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Porcupine Fish Facts: Lesson for Kids

Instructor: Lauren Scott

Lauren has a Bachelor's degree in biology from Virginia Tech and Master's degrees in environmental science & policy and special education from Johns Hopkins University. She has 20 years of teaching experience in public, private, and informal educational settings.

This lesson will introduce you to the prickly porcupine fish. You will learn about its home, its diet, and the special way it protects itself from predators.

Porcupine Fish Features

They may look cute, but don't let that fool you. One wrong move and POOF! You're staring at a big, spiny ball that only the bravest sharks would dare eat. This prickly master of self-defense is the porcupine fish.

Porcupine fish have sharp spines for protection.
porcupine fish

Porcupine fish grow up to three feet in length. They have large, rounded heads, and pale bodies that may be covered in brown or black spots. While most fish are covered in flat scales, porcupine fish have sharp spines. Their spines lay flat against their bodies until they sense danger. Then they fill up with water or air, growing to three times their normal size! When this happens, their spines stick out from their bodies making them difficult to eat.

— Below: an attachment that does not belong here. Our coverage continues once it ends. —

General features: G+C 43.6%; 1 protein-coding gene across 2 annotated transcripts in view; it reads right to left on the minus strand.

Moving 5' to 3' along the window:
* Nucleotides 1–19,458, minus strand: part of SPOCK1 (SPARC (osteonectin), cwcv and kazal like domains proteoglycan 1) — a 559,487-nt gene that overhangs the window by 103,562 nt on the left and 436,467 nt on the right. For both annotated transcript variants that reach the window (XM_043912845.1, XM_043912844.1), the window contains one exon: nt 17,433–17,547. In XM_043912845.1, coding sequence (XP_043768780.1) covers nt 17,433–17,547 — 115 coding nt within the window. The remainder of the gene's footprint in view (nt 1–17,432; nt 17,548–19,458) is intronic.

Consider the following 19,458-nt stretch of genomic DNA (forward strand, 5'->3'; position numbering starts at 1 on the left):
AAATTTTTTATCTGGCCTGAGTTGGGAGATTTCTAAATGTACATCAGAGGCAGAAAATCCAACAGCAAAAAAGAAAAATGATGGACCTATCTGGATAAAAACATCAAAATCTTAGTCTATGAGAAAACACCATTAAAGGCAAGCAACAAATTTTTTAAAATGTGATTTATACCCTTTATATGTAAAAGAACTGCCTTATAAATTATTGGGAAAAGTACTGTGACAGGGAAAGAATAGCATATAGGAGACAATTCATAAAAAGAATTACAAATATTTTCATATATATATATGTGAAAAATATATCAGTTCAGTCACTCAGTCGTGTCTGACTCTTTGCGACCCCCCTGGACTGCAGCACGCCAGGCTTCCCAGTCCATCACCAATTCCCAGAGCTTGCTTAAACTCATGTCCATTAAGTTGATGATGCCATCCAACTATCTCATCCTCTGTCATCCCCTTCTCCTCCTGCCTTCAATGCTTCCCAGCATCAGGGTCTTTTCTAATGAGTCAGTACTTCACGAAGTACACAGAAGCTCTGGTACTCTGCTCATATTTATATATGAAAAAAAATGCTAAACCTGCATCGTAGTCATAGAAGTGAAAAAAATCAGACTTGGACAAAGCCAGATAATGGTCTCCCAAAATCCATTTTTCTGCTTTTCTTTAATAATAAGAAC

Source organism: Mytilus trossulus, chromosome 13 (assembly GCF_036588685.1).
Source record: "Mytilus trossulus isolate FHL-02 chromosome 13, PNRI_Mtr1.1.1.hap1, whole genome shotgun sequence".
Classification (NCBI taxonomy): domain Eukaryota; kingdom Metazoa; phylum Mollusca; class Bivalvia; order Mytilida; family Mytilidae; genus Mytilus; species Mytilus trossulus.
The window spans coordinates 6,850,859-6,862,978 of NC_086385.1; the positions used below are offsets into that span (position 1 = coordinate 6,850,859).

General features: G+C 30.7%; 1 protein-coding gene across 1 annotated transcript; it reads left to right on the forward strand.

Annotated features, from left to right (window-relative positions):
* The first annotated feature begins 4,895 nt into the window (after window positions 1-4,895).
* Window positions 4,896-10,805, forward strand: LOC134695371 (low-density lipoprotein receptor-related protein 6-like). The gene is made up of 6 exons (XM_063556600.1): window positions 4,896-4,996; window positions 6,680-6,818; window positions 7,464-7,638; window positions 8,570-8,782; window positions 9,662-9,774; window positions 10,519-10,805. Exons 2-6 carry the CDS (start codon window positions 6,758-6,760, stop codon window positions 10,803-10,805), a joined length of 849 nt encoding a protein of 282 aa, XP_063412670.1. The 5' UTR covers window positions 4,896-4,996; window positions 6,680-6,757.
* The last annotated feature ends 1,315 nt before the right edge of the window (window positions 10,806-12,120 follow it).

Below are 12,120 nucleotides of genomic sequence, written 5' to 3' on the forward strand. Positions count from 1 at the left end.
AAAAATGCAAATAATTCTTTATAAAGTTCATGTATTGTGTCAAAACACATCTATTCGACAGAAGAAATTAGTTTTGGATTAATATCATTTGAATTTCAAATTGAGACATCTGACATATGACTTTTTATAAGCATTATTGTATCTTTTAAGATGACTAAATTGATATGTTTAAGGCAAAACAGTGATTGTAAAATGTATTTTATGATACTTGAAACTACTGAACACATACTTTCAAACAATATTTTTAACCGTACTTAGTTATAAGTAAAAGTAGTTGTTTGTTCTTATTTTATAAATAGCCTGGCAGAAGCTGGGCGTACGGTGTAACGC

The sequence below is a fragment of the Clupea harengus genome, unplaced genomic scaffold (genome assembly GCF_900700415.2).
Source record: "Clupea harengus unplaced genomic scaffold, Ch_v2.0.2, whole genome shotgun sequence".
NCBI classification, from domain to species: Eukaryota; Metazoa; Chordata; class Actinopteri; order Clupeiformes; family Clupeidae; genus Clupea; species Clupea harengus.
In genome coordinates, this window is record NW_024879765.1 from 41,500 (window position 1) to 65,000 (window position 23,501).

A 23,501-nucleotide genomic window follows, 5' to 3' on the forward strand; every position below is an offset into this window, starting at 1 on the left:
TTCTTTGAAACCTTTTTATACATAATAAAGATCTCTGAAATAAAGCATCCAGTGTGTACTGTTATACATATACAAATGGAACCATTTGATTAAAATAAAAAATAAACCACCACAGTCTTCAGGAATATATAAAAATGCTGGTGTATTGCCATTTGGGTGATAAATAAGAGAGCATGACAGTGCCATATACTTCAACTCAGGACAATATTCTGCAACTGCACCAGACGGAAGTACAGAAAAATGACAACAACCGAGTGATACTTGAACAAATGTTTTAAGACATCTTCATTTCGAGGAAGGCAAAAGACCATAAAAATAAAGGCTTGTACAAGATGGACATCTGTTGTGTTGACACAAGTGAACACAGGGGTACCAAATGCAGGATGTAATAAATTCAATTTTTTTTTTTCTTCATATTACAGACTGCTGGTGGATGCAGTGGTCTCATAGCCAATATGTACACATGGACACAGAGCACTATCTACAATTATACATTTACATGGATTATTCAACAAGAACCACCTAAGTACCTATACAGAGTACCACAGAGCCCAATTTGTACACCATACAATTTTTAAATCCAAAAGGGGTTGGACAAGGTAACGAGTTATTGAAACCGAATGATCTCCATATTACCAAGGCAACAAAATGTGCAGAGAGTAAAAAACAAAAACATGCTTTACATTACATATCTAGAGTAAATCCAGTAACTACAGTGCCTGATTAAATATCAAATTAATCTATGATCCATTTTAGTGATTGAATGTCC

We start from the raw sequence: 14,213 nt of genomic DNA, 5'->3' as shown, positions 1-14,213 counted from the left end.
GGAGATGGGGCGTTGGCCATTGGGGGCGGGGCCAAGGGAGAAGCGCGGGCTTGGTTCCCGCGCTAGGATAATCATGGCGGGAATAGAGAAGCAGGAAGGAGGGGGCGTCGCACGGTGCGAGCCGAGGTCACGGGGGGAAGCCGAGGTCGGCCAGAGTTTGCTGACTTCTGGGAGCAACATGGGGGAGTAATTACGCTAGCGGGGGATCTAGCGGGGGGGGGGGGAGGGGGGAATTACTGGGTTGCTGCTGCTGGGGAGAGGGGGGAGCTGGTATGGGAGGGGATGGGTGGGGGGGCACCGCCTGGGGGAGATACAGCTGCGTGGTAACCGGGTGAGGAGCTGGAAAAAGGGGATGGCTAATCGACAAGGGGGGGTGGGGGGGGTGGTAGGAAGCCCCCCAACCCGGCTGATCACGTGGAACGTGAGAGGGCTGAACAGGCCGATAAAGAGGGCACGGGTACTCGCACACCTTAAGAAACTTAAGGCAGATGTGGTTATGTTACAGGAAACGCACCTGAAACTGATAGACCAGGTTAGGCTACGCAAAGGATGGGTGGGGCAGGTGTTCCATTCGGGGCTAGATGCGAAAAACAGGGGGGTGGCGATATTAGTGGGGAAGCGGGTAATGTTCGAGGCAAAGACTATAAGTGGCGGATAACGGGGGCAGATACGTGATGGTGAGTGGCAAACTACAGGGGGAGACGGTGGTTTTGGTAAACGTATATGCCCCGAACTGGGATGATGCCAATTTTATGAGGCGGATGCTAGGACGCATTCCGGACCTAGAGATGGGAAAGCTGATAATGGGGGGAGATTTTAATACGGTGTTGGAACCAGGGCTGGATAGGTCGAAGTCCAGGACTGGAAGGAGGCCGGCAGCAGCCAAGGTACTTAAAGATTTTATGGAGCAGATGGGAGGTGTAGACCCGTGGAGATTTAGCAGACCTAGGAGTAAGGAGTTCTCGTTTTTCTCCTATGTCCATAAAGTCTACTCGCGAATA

Porcupine Fish Habitats

Porcupine fish live in mild to warm oceans, including such diverse places as the Bahamas, Florida, Australia, and Africa. They tend to hide out in coral or rocky caves, but will sometimes swim around in the open. Young porcupine fish swim in the open ocean and seek shelter in seaweed.

Favorite Foods

Porcupine fish have a crunchy diet! They eat hard-shelled animals like crabs, snails and sea urchins, but will also eat sea jellies. They have large mouths and strong teeth to help them crunch through shells.

Porcupine fish have strong teeth that allow them to break through shells.
porcupine fish mouth

The Social Lives of Porcupine Fish

Porcupine fish are solitary animals, meaning that they usually live alone. They only come together to mate. Their eggs float along in the water, and receive no care from the adults. Once they hatch, baby porcupine fish are carried along by the currents until they are big enough to swim. Porcupine fish are on their own from the start!

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